Thursday, July 31, 2008

Undocumented Migration Drops, But Why?

The Center for Immigration Studies, a research center that favors reducing legal migration as well as stemming illegal, has released a report that the number of undocumented immigrants has declined by 11.%. Researchers more favorable to comprehensive immigration reform do not deny a decline, but question the rate of decline -- and why. CIS insinuates that it is because of more vigorous enforcement at the border and at plants. More of the same should get even better results. Nativists on Capitol Hill have been waving the report around as vindication of the tougher strategy. Critics of the report admit tougher enforcement and the fear it has created in the immigrant community may play a part, but the major factor in the decline of undocumented migration has been the economy. Loss of work at construction sites has more to do with migrants' return to Mexico than plant raids. Also most of those leaving seem to be new arrivals that had yet to put down roots in the U.S. (See Washington Post article,)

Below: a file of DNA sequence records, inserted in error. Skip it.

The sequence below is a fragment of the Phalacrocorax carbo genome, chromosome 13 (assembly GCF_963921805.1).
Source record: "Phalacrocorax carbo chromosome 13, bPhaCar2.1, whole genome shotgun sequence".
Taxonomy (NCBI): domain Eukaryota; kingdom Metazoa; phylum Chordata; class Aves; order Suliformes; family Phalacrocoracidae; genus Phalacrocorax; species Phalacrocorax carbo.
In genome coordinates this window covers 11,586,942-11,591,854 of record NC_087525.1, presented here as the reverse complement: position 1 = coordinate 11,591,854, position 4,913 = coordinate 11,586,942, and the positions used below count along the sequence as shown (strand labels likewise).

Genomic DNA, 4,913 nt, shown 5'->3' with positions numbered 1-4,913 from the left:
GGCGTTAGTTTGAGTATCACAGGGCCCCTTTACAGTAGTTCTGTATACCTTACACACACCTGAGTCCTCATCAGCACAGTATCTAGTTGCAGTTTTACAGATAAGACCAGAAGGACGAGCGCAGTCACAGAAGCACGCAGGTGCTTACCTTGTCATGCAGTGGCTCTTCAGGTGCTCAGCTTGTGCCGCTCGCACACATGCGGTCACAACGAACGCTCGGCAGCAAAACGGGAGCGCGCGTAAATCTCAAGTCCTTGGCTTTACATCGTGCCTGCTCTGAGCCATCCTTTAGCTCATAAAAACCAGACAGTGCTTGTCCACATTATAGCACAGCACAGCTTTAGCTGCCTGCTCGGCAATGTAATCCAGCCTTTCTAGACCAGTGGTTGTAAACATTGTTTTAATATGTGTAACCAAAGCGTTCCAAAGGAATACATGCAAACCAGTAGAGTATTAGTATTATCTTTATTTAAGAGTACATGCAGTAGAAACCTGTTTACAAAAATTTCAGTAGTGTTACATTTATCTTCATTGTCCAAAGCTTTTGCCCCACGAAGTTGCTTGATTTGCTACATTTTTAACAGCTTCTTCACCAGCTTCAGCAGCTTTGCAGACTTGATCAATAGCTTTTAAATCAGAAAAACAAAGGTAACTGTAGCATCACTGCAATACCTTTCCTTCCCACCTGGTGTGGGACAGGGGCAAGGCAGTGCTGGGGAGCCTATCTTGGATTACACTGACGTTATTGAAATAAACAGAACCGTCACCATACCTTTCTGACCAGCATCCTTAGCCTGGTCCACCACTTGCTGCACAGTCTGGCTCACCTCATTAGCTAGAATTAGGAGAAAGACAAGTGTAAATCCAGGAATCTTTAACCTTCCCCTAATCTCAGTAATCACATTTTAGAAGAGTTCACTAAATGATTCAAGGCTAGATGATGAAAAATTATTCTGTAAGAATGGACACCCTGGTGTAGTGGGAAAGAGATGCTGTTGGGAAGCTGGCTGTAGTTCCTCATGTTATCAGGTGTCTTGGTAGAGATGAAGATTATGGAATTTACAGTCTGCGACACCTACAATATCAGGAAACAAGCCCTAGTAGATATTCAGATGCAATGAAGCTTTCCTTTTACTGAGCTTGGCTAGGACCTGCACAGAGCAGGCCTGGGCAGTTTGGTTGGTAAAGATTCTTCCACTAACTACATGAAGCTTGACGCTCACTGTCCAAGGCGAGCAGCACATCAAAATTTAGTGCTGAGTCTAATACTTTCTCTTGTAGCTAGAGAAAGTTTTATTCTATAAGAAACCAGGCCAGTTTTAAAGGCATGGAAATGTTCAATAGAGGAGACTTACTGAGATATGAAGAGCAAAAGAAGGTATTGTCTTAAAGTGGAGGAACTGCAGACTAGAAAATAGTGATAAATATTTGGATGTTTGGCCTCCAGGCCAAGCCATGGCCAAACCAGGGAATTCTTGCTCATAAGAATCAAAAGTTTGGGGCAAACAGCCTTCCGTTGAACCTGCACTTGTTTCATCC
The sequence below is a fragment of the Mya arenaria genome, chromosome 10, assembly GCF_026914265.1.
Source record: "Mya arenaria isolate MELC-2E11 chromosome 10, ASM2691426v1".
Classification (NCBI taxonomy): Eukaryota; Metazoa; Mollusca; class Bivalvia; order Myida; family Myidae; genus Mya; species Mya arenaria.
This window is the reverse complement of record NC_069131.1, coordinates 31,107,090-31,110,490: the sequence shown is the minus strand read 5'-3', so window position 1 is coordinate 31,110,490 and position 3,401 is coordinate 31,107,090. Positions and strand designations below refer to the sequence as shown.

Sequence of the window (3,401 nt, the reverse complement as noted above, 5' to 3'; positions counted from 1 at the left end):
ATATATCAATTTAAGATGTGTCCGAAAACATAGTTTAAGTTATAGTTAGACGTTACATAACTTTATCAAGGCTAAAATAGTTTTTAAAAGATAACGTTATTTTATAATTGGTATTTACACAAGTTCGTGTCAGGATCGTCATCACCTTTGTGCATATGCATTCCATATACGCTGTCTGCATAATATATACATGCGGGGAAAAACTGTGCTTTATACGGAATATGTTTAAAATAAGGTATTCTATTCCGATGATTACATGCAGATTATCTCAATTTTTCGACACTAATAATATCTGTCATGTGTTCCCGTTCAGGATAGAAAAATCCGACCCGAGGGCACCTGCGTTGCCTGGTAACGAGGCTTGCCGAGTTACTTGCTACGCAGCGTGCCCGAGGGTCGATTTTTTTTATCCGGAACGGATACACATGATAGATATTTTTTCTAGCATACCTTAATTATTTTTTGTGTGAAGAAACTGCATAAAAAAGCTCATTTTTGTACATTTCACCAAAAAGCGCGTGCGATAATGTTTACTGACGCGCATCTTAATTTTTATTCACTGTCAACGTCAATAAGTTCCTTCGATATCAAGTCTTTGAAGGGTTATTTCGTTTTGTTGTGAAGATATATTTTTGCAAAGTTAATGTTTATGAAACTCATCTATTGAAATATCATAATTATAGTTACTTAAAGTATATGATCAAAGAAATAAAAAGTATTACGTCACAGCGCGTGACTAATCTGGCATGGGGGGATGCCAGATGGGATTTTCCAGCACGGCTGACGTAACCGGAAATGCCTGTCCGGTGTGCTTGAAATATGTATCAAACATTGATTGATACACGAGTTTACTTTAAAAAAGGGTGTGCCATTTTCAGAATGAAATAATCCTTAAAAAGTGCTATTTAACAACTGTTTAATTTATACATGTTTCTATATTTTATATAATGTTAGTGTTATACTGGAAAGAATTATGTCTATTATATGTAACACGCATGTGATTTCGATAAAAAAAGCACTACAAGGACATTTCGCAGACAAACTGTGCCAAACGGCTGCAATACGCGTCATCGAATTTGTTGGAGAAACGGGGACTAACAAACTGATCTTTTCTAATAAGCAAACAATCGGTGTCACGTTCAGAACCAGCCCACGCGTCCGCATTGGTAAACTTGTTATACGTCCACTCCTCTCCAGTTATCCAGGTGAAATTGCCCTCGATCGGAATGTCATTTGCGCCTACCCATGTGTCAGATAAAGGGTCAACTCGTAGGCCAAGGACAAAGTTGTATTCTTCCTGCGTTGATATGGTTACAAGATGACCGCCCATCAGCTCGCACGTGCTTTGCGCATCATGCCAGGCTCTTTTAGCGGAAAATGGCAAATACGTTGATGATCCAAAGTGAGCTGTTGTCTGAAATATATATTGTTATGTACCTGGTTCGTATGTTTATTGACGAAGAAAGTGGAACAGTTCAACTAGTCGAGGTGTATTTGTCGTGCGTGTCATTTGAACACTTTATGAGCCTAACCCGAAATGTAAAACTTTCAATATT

The Immigration and Custom Enforcement agency has offered a kind of "amnesty" to those undocumented aliens known as "fugitive aliens". These have received a court order of deportation but have ignored it and remained in the country. Their number may be more that a half of million. Whether such fugitives will take up the offer is questioned by immigrant advocates. While there is some advantages, these are so few that most "fugitives" will not be enticed. As it is, ICE's round-ups of fugitives has not been especially effective and generates more headlines because of its violation of the rights of U.S. citizens and legal immigrants during its raids. (See Washington Post article.)

Monday, July 28, 2008

Immigrant Activists Demonstrate in Postville, IA